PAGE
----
In the world of music, the Harlem Renaissance saw the emergence of jazz and blues, which were both forms of music that had their roots in African American culture. Jazz musicians such as Duke Ellington and Louis Armstrong became famous for their contributions to the genre, and blues musicians such as Bessie Smith and Ma Rainey also made their mark during this time.
In the world of dance, Josephine Baker became a major figure of the Harlem Renaissance. Baker was an African American dancer and actress who rose to fame in Paris during the 1920s and 1930s. She was known for her energetic and sensuous performances, and she was one of the first African American women to become a major international star.
Finally, Paul Robeson was a major figure in the world of drama during the Harlem Renaissance. Robeson was an actor, singer, and civil rights activist who was known for his powerful performances in plays such as "Othello" and "The Emperor Jones." He was also an outspoken advocate for the rights of African Americans, and he used his platform to speak out against racial injustice.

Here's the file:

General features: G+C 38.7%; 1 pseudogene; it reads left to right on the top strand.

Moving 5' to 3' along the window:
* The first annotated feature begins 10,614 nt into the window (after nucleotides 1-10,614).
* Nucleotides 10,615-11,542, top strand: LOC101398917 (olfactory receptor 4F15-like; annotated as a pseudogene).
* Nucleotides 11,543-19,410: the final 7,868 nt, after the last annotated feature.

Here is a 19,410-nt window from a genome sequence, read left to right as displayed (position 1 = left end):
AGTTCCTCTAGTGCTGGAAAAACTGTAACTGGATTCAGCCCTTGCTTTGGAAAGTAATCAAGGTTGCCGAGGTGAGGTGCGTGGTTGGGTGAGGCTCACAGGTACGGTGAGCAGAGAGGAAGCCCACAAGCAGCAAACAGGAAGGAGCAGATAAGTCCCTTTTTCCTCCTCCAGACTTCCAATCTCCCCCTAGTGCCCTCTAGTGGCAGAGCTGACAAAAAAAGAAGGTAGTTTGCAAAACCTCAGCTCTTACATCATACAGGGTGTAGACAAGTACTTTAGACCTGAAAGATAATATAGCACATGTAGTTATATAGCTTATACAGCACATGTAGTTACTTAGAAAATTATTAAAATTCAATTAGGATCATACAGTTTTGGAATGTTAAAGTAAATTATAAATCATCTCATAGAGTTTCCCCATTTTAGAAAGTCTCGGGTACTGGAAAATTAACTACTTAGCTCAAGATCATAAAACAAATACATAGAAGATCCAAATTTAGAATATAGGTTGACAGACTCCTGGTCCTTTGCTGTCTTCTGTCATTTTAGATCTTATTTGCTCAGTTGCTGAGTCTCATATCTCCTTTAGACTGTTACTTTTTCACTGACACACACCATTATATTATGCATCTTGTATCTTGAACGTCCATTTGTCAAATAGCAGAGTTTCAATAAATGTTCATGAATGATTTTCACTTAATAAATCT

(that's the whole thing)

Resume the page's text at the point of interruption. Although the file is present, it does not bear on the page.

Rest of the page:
Overall, the Harlem Renaissance was a crucial moment in the history of African American culture, and it produced some of the most significant and enduring works of art, literature, and music of the 20th century. The movement was a celebration of African American heritage and a call to resist racial oppression, and it continues to inspire artists and activists to this day.

Cultural Controversies

The 1920s were a period of immense technological and social change, and this did not happen without controversy, of course. Americans argued about the roles of women, the merits of the modern lifestyle, science vs. religion, and race, all in addition to the previously mentioned issues of immigration. Plus, prohibition was technically in place, although widely ignored.

Changes for Women